Bruce Buschel published the first half of his 100 Things Restaurant Staffers Should Never Do. It’s great reading (and insightful learning…). And while not universally applicable to our healthcare service world, there are some beauts with transferable resonance:
1. Do not let anyone enter the restaurant without a warm greeting.
9. Do not recite the specials too fast or robotically or dramatically. It is not a soliloquy. This is not an audition.
15. Never say “I don’t know” to any question without following with, “I’ll find out.”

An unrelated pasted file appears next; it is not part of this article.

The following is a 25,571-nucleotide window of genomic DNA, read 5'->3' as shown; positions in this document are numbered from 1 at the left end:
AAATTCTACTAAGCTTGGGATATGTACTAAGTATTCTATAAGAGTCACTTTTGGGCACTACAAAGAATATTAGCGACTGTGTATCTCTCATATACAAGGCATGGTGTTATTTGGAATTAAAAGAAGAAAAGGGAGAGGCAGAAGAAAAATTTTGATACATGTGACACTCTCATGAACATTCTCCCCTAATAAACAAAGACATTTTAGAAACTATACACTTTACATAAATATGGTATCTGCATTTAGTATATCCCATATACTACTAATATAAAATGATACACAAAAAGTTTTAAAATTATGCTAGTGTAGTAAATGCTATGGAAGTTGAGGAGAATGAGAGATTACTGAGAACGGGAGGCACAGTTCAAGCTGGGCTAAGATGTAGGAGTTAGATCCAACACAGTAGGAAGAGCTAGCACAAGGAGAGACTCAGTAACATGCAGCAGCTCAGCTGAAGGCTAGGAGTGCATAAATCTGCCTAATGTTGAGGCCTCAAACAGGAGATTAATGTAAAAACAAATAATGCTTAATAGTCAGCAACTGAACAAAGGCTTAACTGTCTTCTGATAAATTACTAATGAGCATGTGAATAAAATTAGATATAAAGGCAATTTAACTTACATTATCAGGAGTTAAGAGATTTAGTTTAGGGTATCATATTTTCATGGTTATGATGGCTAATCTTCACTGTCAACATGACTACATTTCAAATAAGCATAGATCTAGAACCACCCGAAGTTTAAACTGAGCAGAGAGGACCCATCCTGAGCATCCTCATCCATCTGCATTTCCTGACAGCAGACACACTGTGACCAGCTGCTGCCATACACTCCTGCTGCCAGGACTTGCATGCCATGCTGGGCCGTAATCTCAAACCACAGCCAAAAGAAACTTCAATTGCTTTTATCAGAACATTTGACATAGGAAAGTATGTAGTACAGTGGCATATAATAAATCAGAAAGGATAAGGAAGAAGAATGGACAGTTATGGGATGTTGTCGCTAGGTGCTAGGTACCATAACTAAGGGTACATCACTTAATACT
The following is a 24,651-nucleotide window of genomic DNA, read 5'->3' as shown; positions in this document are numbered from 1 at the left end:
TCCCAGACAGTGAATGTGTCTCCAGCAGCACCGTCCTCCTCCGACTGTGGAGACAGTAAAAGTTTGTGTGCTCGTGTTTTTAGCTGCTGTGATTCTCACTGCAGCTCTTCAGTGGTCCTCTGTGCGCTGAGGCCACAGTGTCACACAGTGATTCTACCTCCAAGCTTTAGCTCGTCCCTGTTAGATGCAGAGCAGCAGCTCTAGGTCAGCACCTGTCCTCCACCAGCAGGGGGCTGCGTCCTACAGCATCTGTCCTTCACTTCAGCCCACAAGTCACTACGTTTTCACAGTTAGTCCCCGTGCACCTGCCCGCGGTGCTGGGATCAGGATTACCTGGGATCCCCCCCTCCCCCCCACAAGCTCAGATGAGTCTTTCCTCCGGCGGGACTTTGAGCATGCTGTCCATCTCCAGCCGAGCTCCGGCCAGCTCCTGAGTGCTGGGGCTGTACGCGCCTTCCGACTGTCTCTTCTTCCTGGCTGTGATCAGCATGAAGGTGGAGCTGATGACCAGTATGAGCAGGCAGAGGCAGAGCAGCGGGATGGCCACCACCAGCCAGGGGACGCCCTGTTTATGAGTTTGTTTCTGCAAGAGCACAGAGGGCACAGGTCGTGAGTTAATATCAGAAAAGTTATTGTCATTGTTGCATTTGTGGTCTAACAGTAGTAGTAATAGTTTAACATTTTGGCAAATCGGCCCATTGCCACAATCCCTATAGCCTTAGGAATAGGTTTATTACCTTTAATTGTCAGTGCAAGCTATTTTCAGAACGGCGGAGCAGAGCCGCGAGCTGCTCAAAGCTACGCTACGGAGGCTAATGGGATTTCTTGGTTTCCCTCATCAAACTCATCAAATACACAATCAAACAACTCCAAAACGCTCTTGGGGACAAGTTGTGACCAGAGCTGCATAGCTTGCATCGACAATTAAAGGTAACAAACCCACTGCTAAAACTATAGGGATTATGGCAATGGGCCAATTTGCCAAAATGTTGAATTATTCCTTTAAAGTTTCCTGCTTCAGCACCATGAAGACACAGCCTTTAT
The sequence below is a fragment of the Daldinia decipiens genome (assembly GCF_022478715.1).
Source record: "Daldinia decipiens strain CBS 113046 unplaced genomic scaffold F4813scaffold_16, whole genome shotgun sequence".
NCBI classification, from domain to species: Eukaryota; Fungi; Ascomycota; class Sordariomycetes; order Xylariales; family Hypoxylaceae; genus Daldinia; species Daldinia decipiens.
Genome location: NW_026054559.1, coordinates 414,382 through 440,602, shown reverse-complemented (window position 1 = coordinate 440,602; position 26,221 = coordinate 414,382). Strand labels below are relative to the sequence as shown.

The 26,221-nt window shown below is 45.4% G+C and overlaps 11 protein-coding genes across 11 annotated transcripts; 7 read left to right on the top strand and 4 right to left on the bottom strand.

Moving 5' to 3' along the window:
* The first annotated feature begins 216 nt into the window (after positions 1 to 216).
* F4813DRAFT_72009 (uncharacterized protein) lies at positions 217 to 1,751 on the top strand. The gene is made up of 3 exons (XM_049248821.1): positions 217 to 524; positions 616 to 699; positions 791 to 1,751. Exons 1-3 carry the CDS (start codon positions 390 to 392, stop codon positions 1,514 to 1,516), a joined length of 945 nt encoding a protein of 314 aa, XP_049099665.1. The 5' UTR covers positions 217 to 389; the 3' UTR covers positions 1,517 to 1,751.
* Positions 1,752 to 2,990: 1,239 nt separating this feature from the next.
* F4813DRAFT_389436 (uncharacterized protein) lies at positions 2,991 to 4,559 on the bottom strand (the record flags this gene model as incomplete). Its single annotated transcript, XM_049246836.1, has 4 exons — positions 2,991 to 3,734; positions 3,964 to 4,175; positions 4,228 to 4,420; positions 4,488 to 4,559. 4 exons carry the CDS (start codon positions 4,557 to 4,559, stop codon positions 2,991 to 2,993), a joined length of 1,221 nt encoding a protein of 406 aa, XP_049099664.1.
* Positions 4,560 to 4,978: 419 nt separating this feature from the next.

27. For red wine, ask if the guests want to pour their own or prefer the waiter to pour.
41. Saying, “No problem” is a problem. It has a tone of insincerity or sarcasm. “My pleasure” or “You’re welcome” will do.
46. Never acknowledge any one guest over and above any other. All guests are equal.
My view is that we should arm healthcare workers with organizational values, their application as a guide to communicating and serving our patients. Step-by-step behavior doctrine is too controlling in a wildly varied world. That written, there’s something about a “things you shouldn’t do list” that bites a bit harder in our disciplinary-focused work ecosystem.
Lucky for us he publishes the second fifty this week (using predictive URL technology: here’s a guess at what the link may be, will update with exact when it is published).
Update: Here’s the link to part deux.